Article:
When it came down to the creatures, it would range from grizzly bears to dinosaurs. Rise of the Tomb Raider gave us wolves and humans and then these weird beings called the Deathless Ones, who defend the city, which holds the Divine Source and grants immortality. It’s fine. The story isn’t about treasure or tomb raiding, but you find out what happened to Lara’s dad, which is also a prevalent force throughout Tomb Raider games and films. The story of how he died is sad and a little weak, we know it’s Trinity, but the story falls flat when it comes to main baddy, Ana. A woman who seduced Lara’s father to extract the information she needs. I thought he’d be better than that.
Tomb Raider is all about puzzles, but that doesn’t feel like that’s the case anymore. It’s been heavily replaced by action and I kind of miss trying to solve intricate puzzles and annoying areas to progress through the game. I love the caches in the reboots and they are a lot of fun to find and study to gain achievements. It doesn’t make it easy either and they are very hidden. Only climbing your skill tree and using your points that you achieve through the game on ‘survival’ options will let you find these easily.
Speaking of the skill tree, I’m actually a huge fan of the skill point system. Where you use skill points you earn throughout the game to advance your abilities. You can choose between Hunter, Brawler and Survivor. Hunter will allow you to strengthen your attack skills, Brawler will make you stealthier and more cunning and Survivor, as my favourite, will get you all the handy little perks that come with finding tucked away treasure and rewards.
Open world and optional missions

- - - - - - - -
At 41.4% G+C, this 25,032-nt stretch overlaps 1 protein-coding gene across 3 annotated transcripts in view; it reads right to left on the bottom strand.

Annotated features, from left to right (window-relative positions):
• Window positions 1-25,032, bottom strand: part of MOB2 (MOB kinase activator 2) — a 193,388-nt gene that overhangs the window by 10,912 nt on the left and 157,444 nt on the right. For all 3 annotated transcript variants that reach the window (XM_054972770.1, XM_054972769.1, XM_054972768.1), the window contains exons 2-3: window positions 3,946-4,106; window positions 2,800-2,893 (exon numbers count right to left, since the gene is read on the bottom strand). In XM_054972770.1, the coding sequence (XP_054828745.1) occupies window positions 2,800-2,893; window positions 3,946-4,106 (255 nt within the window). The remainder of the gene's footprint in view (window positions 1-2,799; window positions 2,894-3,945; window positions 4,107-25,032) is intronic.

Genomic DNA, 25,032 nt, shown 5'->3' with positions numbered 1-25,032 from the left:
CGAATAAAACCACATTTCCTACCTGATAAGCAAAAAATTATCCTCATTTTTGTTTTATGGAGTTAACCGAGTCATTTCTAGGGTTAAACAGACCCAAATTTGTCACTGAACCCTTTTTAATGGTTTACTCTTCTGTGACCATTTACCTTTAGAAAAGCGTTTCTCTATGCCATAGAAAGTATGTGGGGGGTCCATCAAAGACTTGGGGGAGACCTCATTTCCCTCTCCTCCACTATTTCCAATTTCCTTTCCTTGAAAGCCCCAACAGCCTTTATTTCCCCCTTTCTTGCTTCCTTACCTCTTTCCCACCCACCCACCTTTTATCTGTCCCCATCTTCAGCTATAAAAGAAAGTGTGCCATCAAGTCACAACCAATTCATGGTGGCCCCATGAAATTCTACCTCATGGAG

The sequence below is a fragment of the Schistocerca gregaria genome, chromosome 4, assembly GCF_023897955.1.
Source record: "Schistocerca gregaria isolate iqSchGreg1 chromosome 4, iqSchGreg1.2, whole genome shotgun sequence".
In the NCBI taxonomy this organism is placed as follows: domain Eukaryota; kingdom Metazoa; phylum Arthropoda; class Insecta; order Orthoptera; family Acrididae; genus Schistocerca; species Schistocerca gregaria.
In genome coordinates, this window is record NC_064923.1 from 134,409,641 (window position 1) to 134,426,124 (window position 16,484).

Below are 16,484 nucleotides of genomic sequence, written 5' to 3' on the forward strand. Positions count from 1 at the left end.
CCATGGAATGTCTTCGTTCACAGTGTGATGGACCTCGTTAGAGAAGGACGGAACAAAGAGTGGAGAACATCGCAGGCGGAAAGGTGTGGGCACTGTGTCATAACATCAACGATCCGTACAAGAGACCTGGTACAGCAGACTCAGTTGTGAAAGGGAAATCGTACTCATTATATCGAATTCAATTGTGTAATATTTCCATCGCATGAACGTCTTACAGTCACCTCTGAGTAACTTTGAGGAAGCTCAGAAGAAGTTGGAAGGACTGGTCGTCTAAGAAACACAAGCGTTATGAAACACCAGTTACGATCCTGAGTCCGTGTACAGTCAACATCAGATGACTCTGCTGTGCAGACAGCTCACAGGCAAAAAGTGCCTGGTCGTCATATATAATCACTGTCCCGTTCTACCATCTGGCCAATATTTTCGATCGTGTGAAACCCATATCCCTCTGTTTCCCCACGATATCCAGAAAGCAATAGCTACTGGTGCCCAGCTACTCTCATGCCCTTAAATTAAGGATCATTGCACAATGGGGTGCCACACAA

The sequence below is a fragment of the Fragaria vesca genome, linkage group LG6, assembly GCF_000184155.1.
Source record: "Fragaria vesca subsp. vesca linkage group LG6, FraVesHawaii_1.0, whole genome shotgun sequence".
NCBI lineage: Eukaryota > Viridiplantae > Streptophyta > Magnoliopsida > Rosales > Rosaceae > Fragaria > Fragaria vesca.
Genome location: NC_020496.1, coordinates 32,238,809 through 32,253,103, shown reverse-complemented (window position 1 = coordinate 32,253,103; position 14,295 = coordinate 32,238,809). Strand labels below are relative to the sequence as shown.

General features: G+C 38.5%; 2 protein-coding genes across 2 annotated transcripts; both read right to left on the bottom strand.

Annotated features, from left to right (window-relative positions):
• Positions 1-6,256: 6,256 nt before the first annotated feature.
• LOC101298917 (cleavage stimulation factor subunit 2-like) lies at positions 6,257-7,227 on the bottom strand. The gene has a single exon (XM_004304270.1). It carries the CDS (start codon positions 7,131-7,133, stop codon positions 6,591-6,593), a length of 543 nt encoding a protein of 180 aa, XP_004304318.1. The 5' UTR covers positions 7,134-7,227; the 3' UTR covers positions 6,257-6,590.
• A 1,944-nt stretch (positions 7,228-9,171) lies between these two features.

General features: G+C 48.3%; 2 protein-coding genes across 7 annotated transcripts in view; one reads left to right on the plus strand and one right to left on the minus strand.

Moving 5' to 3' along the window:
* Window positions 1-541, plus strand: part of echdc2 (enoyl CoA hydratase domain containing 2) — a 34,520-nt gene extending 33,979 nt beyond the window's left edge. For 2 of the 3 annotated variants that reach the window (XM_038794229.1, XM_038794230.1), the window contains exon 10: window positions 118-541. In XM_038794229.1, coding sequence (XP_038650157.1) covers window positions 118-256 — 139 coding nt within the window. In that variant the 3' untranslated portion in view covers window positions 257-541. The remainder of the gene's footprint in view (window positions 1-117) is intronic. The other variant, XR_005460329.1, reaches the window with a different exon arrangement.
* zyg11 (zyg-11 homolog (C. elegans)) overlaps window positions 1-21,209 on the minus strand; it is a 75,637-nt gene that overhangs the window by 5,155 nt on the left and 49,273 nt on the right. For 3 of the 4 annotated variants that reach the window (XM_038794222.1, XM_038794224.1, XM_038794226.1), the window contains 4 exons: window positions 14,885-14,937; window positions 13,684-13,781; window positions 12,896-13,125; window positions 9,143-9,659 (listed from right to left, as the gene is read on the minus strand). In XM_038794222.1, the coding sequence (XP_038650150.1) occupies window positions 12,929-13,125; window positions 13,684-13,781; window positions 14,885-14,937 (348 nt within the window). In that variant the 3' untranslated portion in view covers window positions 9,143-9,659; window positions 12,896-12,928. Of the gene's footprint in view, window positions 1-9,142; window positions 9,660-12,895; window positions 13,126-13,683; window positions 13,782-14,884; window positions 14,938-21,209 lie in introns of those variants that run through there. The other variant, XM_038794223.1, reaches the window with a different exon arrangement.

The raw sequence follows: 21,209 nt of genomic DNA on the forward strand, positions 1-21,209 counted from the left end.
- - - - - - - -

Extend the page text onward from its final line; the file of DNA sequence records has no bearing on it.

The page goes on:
Recently, the Tomb Raider games transitioned to semi-open world. So there are areas you can explore freely to complete missions and quests. The side missions are surprisingly fun and normally involve gathering hides or finding a unique flower buried somewhere. What I didn’t enjoy were the tombs, which I suppose defeats the point, but the optional tomb missions were lengthy and unrewarding.
I wonder what Tomb Raider would be like if it went full open world, I don’t know how I feel about that. Could be quite fun.
Upgrades and campsites
Saves and checkpoints, like with any older generation game, are quite punishing and the campsites in the latest games, although they are quite frequent, are the only place you can upgrade weapons and spend your skill points. I do love this about the reboots and as discussed the skill tree is a great addition.
However, the clothing that Lara can kit herself out with is a bit naff and includes random enhancements that can help you throughout the game. It does take away the raw feeling of the game that the first in the reboot got so right. Weapon upgrades are scarce and that’s good and you have to choose which weapons you want to power up. I went for the crossbow and shotgun, a nice combo of short and long range weapons that are really fun to use.
Shadow of the Tomb Raider
With leaks surfacing on Shadow of the Tomb Raider, it’s sort of opened up old wounds. I’m really hoping that there won’t be a hint of snow and Lara will be back trying to find herself, in amongst the abundance of accessories and countless wolves. Give me a baddy that I’m scared of, a secret that I want to uncover and a plethora of locations to hurtle myself around (with proportionally sized leaps).